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The "Skunk" and the moral implications of "Weaponizing" a mail-able WiFi testing system.

 Administrator    07 Jan 2020
 None    Security News


Many of the products and softwares we produce could be converted to weapons for use in conflicts with other Nations. What are some of the moral implications of creating a weapon?

"WAR!   What is it good for?   Absolutely Nothing! " Norman Whitfield and Barrett Strong, Motown 1969. 

That is pretty much how I feel about it, but its not always something we can prevent or avoid as an adult or as a corporation.   This brief article looks at the moral implications of "weaponizing" products originally intended for peaceful commercial uses such as Ethical Hacking and Pentesting. 

For this discussion we will consider a mail-able computer security tool designed by my company, The Computer Dudes, Inc.  We named it "The Skunk" because it is small and looks like it has a tail.

The Skunk is a small computer run by a cell phone battery pack that has a high power WiFi antenna.    We designed it a year ago for a client to test their internal network at several sites.  To do so we configured it to do passive scanning and to "call home" when it found an open public WiFi access point .  It would record its data internally too for when it reached its final destination.   The Skunk, as designed, is "Passive" and Legal when used in Pentesting.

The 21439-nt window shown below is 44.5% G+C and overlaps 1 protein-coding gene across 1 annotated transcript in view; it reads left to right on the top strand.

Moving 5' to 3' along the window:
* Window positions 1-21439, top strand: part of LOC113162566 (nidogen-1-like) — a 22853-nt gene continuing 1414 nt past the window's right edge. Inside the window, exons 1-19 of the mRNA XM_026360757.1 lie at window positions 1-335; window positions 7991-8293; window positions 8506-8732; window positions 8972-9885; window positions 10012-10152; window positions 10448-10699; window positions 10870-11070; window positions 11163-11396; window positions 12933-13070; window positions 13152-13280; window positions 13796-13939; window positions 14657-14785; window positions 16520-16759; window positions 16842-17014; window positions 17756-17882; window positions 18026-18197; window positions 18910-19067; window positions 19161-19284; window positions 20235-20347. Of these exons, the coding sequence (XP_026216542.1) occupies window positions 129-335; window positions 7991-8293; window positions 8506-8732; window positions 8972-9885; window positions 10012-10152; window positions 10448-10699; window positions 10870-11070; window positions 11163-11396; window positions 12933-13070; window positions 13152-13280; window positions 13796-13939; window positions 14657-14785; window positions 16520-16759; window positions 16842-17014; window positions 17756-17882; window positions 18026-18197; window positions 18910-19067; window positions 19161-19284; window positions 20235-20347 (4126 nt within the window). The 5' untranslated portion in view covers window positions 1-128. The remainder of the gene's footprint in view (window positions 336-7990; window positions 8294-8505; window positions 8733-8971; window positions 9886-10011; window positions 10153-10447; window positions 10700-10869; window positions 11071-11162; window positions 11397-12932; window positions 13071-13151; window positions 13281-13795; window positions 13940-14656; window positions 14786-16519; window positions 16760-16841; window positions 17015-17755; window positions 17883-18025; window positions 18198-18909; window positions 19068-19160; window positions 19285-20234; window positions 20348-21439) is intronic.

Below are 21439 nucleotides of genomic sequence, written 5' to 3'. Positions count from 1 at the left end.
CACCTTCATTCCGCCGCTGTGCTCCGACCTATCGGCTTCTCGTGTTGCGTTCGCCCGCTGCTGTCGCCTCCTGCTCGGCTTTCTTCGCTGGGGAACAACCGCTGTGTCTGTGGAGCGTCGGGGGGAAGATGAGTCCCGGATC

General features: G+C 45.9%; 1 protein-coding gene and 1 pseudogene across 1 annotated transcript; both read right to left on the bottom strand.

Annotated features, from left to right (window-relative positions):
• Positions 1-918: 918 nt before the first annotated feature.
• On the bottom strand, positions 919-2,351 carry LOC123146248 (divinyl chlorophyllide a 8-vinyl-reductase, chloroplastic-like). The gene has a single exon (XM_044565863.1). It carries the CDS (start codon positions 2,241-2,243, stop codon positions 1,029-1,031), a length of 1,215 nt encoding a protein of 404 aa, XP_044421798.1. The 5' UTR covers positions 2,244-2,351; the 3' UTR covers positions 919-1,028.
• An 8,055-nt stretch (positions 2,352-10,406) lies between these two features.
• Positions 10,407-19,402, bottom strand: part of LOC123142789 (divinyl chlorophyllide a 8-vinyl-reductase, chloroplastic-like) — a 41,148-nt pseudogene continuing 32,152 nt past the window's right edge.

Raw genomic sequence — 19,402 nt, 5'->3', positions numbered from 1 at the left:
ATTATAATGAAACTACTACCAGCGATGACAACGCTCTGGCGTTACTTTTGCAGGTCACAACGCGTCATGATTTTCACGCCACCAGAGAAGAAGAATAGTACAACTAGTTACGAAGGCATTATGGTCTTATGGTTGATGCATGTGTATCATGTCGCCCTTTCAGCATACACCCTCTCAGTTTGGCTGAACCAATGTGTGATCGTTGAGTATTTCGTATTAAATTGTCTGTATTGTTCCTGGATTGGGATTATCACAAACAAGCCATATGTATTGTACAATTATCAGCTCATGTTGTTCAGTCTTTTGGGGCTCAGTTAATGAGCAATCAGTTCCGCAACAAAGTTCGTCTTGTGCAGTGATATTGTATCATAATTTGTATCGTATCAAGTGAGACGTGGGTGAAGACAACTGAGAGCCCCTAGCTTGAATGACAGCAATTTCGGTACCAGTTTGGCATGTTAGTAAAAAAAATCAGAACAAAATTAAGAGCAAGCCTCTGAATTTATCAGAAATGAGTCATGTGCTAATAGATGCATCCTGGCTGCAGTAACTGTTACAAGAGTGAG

We could "weaponize" The Skunk by making it become ACTIVE to jam, disrupt, plant viruses on or monitor any network.   Legally such a device could be sold to Law Enforcement or the Military.

Sounds good, but is it moral?   Consider a couple of examples.

Play "Devils Advocate" and say the Skunk was developed by people who do not approve of illegal uses, uses in war, or any uses outside the original design.  To violate their contracts, trust, or values is clearly a conflict of interest.

The thing that sticks in my mind, is what if our weaponized system disrupted something or caused other problems that resulted in civilian deaths.   

Is it moral to take something peaceful and make it a weapon?   I don't really know.  It is something my companies, employees, and I will research to consider further.    If you have good answers to the moral questions,  or just want to discuss some of this, feel free to comment or email me at:  corprattx@gmail.com  

Thanks! - Todd W. Byars, Founder, The Computer Dudes, Inc. Tallahassee, Florida.    Since 1997 :) 


This news item is from The Computer Dudes, Inc